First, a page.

Next time you are at the magazine rack... look at covers and take note at the number of catchlights in the eyes. While walking outdoors... study the eyes and notice how many catchlights you see. Multiple ... all the time.

Just my personal opinion of course.... but it really only matters if the catchlights are so overpowering they are drawing all the attention away from the subject. I think it's more important to place the lights and work with your lighting in a way it is flattering to the person/s being photographed. If it takes 1 light or many more, a couple of catchlights in the eyes won't be noticed or worried about by anyone other than photographers. Again... just my $.02

In the shot above, it's up to you of course.... either way works and if taking out one of the catchlights is more appealing to you then remove it But again... try not to get hung up on any hard rules about multiple catchlights.

Hatch

A post I put together... forgot about this one... but... shows some examples about this topic.
http://www.hatch1921.com/omg-multiple-catchlights-in-their-eyes/



Apr 20, 2013 at 05:52 PM
gregfountain
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p.1 #11 · p.1 #11 · Headshot of my wife and a question


Thanks guys! Hatch, I appreciate the the feedback and the link. It was a good read for me and I think you are correct in that it is a matter of personal taste. I have indeed seen multiple catch lights used in magazines, movies, etc., and I've also taken some shots where a long set of windows created long thin strips of catchlights that I actually thought were pretty cool looking, yet, I still wondered.....ah heck, I could go on and on about self-doubt, but your feedback and link helped put things in a bit of perspective for me. Thanks!

Greg




Apr 20, 2013 at 06:21 PM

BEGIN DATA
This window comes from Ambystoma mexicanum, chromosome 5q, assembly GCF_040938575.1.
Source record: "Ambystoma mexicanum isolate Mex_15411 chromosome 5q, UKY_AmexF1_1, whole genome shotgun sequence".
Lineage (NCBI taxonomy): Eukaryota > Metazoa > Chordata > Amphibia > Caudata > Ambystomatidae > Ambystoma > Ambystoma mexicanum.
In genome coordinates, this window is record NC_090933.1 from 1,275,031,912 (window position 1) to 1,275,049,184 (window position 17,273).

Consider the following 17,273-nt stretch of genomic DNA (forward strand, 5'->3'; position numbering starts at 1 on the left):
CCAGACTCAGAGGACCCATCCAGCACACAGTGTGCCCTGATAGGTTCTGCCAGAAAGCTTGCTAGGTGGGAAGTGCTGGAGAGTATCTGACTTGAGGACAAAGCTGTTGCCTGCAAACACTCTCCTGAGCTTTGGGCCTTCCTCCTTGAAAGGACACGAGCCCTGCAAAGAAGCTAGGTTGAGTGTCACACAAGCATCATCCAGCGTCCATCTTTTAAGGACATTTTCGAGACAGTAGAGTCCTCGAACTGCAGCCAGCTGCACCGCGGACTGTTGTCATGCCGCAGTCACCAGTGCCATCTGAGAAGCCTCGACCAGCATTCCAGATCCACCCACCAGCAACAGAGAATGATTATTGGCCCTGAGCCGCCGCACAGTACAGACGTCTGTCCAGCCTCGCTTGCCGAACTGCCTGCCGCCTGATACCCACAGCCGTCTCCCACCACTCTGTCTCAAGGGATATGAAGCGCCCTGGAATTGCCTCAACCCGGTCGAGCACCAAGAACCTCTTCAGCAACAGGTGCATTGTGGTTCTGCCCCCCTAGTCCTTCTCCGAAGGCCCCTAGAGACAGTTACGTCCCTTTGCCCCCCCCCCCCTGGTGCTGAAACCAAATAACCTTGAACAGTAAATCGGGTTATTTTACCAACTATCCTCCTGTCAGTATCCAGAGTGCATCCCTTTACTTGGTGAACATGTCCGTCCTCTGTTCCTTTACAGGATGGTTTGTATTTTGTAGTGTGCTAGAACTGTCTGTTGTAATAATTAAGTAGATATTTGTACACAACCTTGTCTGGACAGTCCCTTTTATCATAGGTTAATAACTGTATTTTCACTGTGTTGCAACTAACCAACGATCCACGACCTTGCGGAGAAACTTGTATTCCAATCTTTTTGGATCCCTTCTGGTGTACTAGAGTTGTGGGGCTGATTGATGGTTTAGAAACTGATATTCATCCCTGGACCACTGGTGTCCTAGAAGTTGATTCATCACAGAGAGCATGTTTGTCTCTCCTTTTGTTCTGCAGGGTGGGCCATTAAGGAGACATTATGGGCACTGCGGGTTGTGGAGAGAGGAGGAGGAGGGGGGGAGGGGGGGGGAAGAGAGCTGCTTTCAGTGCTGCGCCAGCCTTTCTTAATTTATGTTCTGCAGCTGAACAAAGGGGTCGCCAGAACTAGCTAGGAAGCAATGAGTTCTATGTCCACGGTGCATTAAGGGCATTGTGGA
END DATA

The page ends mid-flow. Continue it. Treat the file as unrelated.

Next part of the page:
JohnBrose
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p.1 #12 · p.1 #12 · Headshot of my wife and a question


I also don't have a problem with extra catchlights. I have removed some in the past, but if you look at all the fashion mags and many popular portraits in advertising etc. very very very few will have eyes that the retoucher/photographer has removed the extra catchlights. I often look at the eyes to see what they used for a lighting scenario. For your wife's shot I would think a higher lighting ratio would work better on her face shape and try turning her the other direction to see how she likes that also. On the pregnant couple she should have her hands on his and it looks a bit odd to me to have her seated and him standing. There are many pregnancy images online that you can gain inspiration from.


Apr 20, 2013 at 06:36 PM
gregfountain
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p.1 #13 · p.1 #13 · Headshot of my wife and a question


JohnBrose wrote:
I also don't have a problem with extra catchlights. I have removed some in the past, but if you look at all the fashion mags and many popular portraits in advertising etc. very very very few will have eyes that the retoucher/photographer has removed the extra catchlights. I often look at the eyes to see what they used for a lighting scenario. For your wife's shot I would think a higher lighting ratio would work better on her face shape and try turning her the other direction to see how she likes that also. On the pregnant couple she should
...Show more

Thanks John. Not sure if it's conveyed here, but I'm just getting to shooting people on a more serious level, so I've much to learn. I appreciate the feedback. As for the couple, I didn't have a wide enough roll of seamless to get them both seated, so yeah, perhaps it's a bit awkward.....something to think about next time....


Greg



Apr 20, 2013 at 08:32 PM
scottam10
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p.1 #14 · p.1 #14 · Headshot of my wife and a question


Just a further comment on the first photo: I think 50mm is not the most flattering lens for a head and shoulders shot as you have to be too close (exaggerating the nose etc) which isn't flattering; my preference is to use a slightly longer lens (eg 85mm or 135mm) and stand back further

Well done on the second shot, the multiple catch lights aren't as noticeable when you're further back, and standing back is also more flattering for your subjects



Apr 20, 2013 at 11:59 PM